Seeking the resolution limits of the Esprit

The Eskimo Nebula in Gemini is a very small object. It’s comparable to Jupiter in apparent size. It’s also a lot dimmer then Jupiter so longer exposures are required. The ASI184mmPro has small pixels (smaller then the ASI290) and could, when seeing allows, bring out the finest details. The diameter of the planetary nebula is 48″ !!! Here is my attempt from last Monday:

400x4s Luminance, 140x8s Green, Blue and Red by Gain =333 No Guiding

Observing a Magnitude 21,2 asteroid?

When testing out the new ASI183MMPro CMOS camera, I pictured the galaxy NGC3628. This is a well-known galaxy, sometime called the ‘Hamburger’ galaxy, part of the Leo triplet.

When processing the image, I noticed this very faint trace abit to the south of the galaxy. I used the Minor Planet Checker to verify any known asteroids in this area, and I found only one a bith south of the very little galaxy underneath NGC3628 that I used the coordinates from (using SIMBAD and ALADIN).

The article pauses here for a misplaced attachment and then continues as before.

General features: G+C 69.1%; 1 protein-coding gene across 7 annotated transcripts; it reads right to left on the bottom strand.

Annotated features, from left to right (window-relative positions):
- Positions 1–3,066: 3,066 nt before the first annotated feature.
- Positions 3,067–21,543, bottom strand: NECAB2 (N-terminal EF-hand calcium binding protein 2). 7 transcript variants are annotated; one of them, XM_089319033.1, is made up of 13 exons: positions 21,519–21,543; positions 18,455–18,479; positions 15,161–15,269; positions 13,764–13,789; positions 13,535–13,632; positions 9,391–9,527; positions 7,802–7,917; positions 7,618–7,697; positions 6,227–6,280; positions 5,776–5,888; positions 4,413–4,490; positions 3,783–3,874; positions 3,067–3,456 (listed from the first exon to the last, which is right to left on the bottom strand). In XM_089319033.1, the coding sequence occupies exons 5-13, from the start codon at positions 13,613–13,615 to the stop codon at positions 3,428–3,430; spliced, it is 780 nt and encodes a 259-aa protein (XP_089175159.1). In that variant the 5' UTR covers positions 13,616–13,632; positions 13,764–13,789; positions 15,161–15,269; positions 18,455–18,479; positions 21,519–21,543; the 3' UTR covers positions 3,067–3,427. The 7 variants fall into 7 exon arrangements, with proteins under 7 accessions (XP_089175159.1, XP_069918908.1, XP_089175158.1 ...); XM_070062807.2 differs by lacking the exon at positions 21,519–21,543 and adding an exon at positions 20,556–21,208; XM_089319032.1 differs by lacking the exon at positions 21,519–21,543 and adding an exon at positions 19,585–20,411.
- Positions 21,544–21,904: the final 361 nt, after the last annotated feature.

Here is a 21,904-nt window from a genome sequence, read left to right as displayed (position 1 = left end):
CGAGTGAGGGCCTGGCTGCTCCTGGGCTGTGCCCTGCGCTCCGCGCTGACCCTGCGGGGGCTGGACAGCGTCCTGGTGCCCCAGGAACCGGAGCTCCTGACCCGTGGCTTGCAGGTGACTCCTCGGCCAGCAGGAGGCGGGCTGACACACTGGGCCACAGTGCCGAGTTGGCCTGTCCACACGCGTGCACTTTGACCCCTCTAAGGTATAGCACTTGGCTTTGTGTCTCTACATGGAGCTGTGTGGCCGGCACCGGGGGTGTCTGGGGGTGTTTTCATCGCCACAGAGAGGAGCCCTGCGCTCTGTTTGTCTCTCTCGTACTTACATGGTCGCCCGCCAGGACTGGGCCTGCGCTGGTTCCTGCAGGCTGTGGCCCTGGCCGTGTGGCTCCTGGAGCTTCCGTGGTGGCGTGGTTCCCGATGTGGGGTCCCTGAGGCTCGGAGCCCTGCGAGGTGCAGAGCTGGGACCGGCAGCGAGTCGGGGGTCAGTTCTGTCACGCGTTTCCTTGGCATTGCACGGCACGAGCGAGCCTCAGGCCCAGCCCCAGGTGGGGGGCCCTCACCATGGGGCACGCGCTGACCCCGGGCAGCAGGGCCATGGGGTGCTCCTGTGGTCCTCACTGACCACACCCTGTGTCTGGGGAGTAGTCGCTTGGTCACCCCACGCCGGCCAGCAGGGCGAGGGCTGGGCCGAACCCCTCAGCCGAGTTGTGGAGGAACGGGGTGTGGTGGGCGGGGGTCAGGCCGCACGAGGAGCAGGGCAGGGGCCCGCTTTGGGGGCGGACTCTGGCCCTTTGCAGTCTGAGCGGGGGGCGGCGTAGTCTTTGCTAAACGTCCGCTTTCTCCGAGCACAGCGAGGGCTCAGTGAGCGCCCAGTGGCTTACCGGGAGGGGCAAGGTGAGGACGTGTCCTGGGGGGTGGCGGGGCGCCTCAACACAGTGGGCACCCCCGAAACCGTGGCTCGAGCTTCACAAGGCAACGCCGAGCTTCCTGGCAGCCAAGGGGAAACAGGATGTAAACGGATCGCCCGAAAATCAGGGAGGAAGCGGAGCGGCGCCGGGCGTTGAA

I doubt the magnitude of 21,2. When I compare to a star nearby that has the same weight on my picture as the asteroid, that star is identified by the GAIA catalogue as magnitude 19,5. So my estimate for the asteroide, since it’s a moving object would be around 20.

NGC 3628 in Leo, imaged with a ASI183MM Pro & Esprit 120. 32 lights of 180s @Gain230 (!) and Offset 30, Temperature -20 °C Processed with flats, darks, bias in APP
The assumed asteroid is at the lower center right of the picture